Party, there is political deadlock. Both traditional bloc, centre left


and right, made noises against austerity. But Grillo's party made


low noises against t and people expect him to force through change.


We are looking at party movement that has huge support among young


voters. There is clearly a generational confrontation going on.


Young voters are clearly on Grillo's side. And now clearly that


they have so huge support of so many MPs and senators, that


expectations are running high. Because Grillo has promised to open


up the Italian parliament like a tin of tuna, they want more


transparency andless bureaucracy. They want more efficient


politicians, less perks, lower salaries. They want a whole lot of


things from Beppe Grillo and his movement. Mr Grillo himself can't


enter parliament due to a manslaughter conviction after a


fatal car crash. The Italian election has gone off script. Last


summer the European Central Bank put the dampers on the crisis by


offering to buy unlimited amounts of Italian and Spanish debt. We


called it then the "virtual bail out", because they didn't need to


do anything. But Italian voters seemed to have concluded that if


the bookie jar is bottomless, better to vote for the people who


say, dip into it some more. Here is the result. Italy's bond yield, its


cost of Government borrowing, which had fallen sharply after the ECB's


move, last summer, spiked up towards 5%, moving more in day than


it normal low would in a year. If this goes further, and drags


Spain up as well, the ECB may actually have to start buying the


bonds. Italy accounts for about 17% of the


eurozone's GDP. It is huge. It is a very big economy, it is one of the


founding members of the eurozone. So it is one thing when Greece


looks a little bit shaky, and has some political instability. The


eurozone could probably have survived that, it cannot survive it


if Italy is going to be locked out of the bond markets. And also to


need a bail out if it doesn't have a Government to ask for one. We


could be looking at an Italian default, that is worst case


scenario and not the base case, but it is a risk now, where investors


didn't think it was for the last couple of months. That is a really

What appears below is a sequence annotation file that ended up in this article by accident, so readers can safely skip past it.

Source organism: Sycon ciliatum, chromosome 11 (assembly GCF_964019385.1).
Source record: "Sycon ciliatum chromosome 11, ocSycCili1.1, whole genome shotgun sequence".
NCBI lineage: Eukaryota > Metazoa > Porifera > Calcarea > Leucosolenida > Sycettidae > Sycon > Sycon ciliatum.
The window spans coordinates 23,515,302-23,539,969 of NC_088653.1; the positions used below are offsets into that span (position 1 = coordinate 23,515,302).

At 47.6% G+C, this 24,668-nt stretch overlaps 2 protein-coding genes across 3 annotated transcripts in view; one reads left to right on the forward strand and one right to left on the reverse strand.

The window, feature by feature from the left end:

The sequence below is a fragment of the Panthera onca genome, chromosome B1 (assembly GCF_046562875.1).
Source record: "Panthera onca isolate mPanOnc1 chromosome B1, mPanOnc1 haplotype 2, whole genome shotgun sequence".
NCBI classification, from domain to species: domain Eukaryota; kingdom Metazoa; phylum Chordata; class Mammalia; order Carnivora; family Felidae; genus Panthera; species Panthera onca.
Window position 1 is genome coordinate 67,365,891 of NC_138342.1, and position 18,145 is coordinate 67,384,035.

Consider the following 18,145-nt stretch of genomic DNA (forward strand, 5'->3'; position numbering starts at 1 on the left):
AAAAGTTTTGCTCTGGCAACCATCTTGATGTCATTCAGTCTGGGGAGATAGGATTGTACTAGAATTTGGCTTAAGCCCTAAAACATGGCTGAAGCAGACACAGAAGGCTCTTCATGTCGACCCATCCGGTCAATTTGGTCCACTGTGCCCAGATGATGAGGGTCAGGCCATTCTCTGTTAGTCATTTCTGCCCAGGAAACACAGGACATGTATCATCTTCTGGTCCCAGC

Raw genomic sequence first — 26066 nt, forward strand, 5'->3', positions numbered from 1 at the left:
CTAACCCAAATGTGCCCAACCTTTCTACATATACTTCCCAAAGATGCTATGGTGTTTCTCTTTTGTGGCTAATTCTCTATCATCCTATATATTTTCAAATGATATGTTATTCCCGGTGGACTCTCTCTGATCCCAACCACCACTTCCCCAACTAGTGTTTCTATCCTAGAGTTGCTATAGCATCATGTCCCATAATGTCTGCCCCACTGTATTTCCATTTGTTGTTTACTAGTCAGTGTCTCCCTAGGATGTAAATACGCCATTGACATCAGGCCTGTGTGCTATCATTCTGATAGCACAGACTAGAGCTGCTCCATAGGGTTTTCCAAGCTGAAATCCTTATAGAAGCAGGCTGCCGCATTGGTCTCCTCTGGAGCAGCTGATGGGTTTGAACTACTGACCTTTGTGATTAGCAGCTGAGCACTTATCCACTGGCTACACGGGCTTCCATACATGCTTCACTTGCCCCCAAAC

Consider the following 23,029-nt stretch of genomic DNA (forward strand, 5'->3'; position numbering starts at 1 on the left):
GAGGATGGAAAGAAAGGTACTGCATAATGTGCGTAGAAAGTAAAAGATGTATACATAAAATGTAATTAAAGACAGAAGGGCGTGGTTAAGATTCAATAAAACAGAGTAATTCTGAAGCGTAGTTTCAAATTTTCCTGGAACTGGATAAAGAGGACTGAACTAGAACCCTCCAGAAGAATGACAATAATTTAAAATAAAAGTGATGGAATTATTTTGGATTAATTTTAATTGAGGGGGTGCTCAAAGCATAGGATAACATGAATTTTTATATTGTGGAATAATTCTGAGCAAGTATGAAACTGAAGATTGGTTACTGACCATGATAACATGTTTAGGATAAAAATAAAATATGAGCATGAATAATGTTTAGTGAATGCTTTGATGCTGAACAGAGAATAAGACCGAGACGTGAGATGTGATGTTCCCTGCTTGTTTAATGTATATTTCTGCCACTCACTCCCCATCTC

big deal. Europe does not need a rerun of the crisis, growth is set


to be very low this year. Low in France, low in Germany, and the


once-booming netherlands predicted to be in recession all year. Enter


Bersani by-election the smart money is for this man, the centre left


leader, to form a Government with Grillo's party offering support on


a case-by-base basis. But that kind of Government moves slowly, and the


markets can move fast. Tonight Silvio Berlusconi, who still is


clinging on for a sequel, issued this video message to his


supporters. TRANSLATION: I wish to hug everyone, one by one, to thank


them for renewing their faith in me and our political mission. Backing


our wish to defend the family businesses and our love for freedom


and Italy. To some, being hugged by Berlusconi would itself be a


horrifying thought. The problem with the great euro-horror movie is


everyone can hear you scream. Just before we came on air, I spoke to


the vice secretary of Pier Luigi Bersani's democratic party. I began


by asking him whether he thought the democrats could make a


coalition deal with Berlusconi, or the Five Star movement? We will do


our best to avoid economic and economic problems in Italy. For


that we need a Government, the only way to do that now is to form a


minority Government. We ask the other Members of Parliament to


allow our Government to start. We think it would be now impossible to


form a coalition Government with Berlusconi, or a coalition


Government with Grillo, for different reasons. With Berlusconi


because Berlusconi is our main opponent. With Grillo, because


Grillo is not a party, he's not a traditional party, he's a movement.


With them, maybe, we can be able to reach agreement, issue by issue.


The main problem is the beginning of the new Government. The birth of


the new Government. But, Mr Grillo thinks that you will do a deal with


Berlusconi. If Grillo won't do a deal with you, in order to get some


stability, would you do a deal with Berlusconi? We know that today is


impossible to form a coalition Government as the one you have in


the UK, or the one they have in Germany. So we will try to form


this minority Government, and to try to reach votes in parliament.


Of course, it is weak and very difficult as a situation, but it is


the only way to avoid, for Italy chaos. And we ask for everybody


taking his responsibility for what concerns our responsibility. We


think that on the economy, Europe and institutional changes, it is


possible to have in the next months important reforms. We will try all


our best to reach these reforms, in parliament, with the votes of our